There is a sense in which one paragraph in the book offers so much about this concern. The paragraph goes as follows: All of these possibilities are open in this pivotal region, stabilizing not only the controlling lands of the Suez/Red Sea lane but also creating one of the world’s great new market places. This is a strategic vision worthy of consideration. We know there are great negotiating hurdles to overcome… But the rewards are worth the struggle if, first, we can define the overarching vision”, (p.21).
Thus Prince Ermias Sahle-Selassie Haile-Selassie, one of the authors, talks of a clearing house to create understanding and mastery of the region that is, according to him, the nexus of global strategic balance whose stability is crucial, (p. 17). This strategic rating of the region is rested on how what happens in the Indian Ocean and its key straits would determine “much of the wealth of the world”. Water abundance in terms of what Ethiopia, for example, is trying to achieve with its Grand Ethiopian Renaissance Dam is a second argument for the primacy of the RedMed.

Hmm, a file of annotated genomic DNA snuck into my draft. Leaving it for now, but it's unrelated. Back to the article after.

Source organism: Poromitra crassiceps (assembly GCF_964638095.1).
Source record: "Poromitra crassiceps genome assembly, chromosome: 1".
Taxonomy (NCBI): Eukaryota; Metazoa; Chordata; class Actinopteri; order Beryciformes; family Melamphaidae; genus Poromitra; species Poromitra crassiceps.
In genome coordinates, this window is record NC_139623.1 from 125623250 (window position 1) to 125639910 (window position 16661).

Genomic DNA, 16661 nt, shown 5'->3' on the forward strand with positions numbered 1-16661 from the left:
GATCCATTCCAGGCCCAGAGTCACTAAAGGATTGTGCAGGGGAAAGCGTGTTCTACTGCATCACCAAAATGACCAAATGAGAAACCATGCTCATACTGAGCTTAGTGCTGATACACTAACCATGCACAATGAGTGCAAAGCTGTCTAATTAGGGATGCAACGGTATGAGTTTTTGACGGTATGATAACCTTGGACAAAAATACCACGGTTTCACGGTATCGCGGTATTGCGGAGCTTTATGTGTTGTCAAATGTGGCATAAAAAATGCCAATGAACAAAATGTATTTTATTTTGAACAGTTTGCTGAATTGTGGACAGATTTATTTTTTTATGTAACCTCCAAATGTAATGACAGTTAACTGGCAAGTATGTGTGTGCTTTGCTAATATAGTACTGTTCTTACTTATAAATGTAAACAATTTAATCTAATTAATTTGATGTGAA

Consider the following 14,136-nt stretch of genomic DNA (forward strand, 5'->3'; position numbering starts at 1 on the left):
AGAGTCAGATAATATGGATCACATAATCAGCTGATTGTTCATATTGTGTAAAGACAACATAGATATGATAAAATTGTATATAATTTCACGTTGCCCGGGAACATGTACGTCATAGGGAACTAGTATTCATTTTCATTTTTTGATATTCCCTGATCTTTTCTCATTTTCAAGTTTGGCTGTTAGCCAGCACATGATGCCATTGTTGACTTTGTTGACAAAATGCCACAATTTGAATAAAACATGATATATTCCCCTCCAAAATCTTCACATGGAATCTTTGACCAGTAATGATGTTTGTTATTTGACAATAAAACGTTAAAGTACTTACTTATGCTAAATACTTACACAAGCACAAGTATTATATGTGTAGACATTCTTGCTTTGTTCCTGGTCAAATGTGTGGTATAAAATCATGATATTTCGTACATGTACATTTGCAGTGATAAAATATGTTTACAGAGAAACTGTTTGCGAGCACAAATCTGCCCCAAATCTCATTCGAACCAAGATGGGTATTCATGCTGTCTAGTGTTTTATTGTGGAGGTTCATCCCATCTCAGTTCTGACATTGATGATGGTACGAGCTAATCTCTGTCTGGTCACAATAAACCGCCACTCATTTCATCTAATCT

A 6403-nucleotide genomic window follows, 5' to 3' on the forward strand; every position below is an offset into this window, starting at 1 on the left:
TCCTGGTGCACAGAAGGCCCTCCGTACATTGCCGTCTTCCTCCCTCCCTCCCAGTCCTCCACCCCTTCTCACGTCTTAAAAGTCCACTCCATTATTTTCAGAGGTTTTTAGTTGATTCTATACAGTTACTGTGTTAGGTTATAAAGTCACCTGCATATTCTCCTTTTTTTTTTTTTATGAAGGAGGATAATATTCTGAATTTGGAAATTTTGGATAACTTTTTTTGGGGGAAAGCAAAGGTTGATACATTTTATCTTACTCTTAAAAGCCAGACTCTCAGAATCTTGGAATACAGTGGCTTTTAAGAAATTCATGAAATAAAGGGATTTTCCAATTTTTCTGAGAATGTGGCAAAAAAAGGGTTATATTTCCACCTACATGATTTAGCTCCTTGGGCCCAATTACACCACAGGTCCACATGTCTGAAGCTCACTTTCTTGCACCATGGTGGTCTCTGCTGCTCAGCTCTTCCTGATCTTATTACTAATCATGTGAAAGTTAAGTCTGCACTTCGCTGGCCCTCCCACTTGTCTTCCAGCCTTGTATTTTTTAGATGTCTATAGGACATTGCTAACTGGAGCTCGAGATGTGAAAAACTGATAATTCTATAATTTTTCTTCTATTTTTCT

It is an absolutely empirically rich book, very current and highly informed too. It is truly the work of intellectuals of statecraft who are on top of the theory and practice of contemporary geopolitics. Almost every chapter is framed by an interfacing sense of the interaction between the local power players and the out of region powers contrary to a one sided view of power which would have given exclusive focus to what the US, China, Russia, the EU, India, Australia, Iran, Israel and Turkey are poised to do in the RedMed. Instead, the reader gets a good dose of the role of the littoral and surrounding states such as Djibouti, Somalia, Lebanon, Syria, Qatar, UAE, Oman, Ethiopia, Kenya; which of them are heading for major cracks, implosion, reconfiguration or stability.